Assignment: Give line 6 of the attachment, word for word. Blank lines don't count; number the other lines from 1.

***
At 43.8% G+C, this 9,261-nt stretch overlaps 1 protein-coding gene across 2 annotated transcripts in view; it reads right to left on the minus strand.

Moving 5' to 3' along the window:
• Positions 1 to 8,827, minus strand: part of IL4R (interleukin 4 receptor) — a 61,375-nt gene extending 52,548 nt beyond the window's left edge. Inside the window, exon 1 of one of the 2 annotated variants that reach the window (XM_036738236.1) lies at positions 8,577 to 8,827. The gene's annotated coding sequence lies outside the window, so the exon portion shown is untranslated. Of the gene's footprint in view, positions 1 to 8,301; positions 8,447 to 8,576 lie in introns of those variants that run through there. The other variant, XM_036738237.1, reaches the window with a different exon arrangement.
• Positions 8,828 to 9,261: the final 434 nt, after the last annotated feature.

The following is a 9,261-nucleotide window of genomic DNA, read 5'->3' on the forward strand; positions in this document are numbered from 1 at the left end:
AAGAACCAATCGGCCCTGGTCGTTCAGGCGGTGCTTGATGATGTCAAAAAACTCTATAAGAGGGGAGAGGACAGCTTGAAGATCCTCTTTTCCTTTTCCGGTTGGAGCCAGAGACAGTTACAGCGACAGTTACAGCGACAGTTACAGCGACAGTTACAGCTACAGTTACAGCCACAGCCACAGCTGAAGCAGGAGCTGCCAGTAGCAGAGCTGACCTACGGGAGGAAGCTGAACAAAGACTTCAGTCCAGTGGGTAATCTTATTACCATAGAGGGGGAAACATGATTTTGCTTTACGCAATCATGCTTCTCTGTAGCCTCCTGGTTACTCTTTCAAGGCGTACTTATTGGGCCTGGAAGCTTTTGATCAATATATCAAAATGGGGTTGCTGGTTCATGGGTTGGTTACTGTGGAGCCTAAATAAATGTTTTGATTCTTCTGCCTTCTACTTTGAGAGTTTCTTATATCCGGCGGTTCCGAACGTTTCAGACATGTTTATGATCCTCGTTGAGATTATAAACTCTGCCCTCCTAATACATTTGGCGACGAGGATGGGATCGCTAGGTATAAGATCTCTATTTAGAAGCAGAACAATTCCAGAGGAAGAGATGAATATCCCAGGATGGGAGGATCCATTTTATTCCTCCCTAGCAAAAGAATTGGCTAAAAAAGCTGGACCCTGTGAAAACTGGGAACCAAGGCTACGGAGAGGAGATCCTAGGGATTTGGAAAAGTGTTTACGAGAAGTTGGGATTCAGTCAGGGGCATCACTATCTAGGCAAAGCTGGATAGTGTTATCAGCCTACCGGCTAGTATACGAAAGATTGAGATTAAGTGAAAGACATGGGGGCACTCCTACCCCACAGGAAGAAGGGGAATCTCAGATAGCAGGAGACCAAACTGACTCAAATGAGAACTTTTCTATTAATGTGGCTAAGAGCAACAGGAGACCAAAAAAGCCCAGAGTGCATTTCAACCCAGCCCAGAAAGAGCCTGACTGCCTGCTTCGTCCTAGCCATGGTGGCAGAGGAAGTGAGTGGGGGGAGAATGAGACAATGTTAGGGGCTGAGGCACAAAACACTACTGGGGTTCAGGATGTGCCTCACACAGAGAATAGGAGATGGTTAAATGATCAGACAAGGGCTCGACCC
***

AAGAACCAATCGGCCCTGGTCGTTCAGGCGGTGCTTGATGATGTCAAAAAACTCTATAAGAGGGGAGAGGACAGCTTGAAGATCCTCTTTTCCTTTTCCGGTTGGAGCCAGAGACAGTTACAGCGACAGTTACAGCGACAGTTACAGCGACAGTTACAGCTACAGTTACAGCCACAGCCACAGCTGAAGCAGGAGCTGCCAGTAGCAGAGCTGACCTACGGGAGGAAGCTGAACAAAGACTTCAGTCCAGTGGGTAATCTTATTACCATAGAGGGGGAAACATGATTTTGCTTTACGCAATCATGCTTCTCTGTAGCCTCCTGGTTACTCTTTCAAGGCGTACTTATTGGGCCTGGAAGCTTTTGATCAATATATCAAAATGGGGTTGCTGGTTCATGGGTTGGTTACTGTGGAGCCTAAATAAATGTTTTGATTCTTCTGCCTTCTACTTTGAGAGTTTCTTATATCCGGCGGTTCCGAACGTTTCAGACATGTTTATGATCCTCGTTGAGATTATAAACTCTGCCCTCCTAATACATTTGGCGACGAGGATGGGATCGCTAGGTATAAGATCTCTATTTAGAAGCAGAACAATTCCAGAGGAAGAGATGAATATCCCAGGATGGGAGGATCCATTTTATTCCTCCCTAGCAAAAGAATTGGCTAAAAAAGCTGGACCCTGTGAAAACTGGGAACCAAGGCTACGGAGAGGAGATCCTAGGGATTTGGAAAAGTGTTTACGAGAAGTTGGGATTCAGTCAGGGGCATCACTATCTAGGCAAAGCTGGATAGTGTTATCAGCCTACCGGCTAGTATACGAAAGATTGAGATTAAGTGAAAGACATGGGGGCACTCCTACCCCACAGGAAGAAGGGGAATCTCAGATAGCAGGAGACCAAACTGACTCAAATGAGAACTTTTCTATTAATGTGGCTAAGAGCAACAGGAGACCAAAAAAGCCCAGAGTGCATTTCAACCCAGCCCAGAAAGAGCCTGACTGCCTGCTTCGTCCTAGCCATGGTGGCAGAGGAAGTGAGTGGGGGGAGAATGAGACAATGTTAGGGGCTGAGGCACAAAACACTACTGGGGTTCAGGATGTGCCTCACACAGAGAATAGGAGATGGTTAAATGATCAGACAAGGGCTCGACCC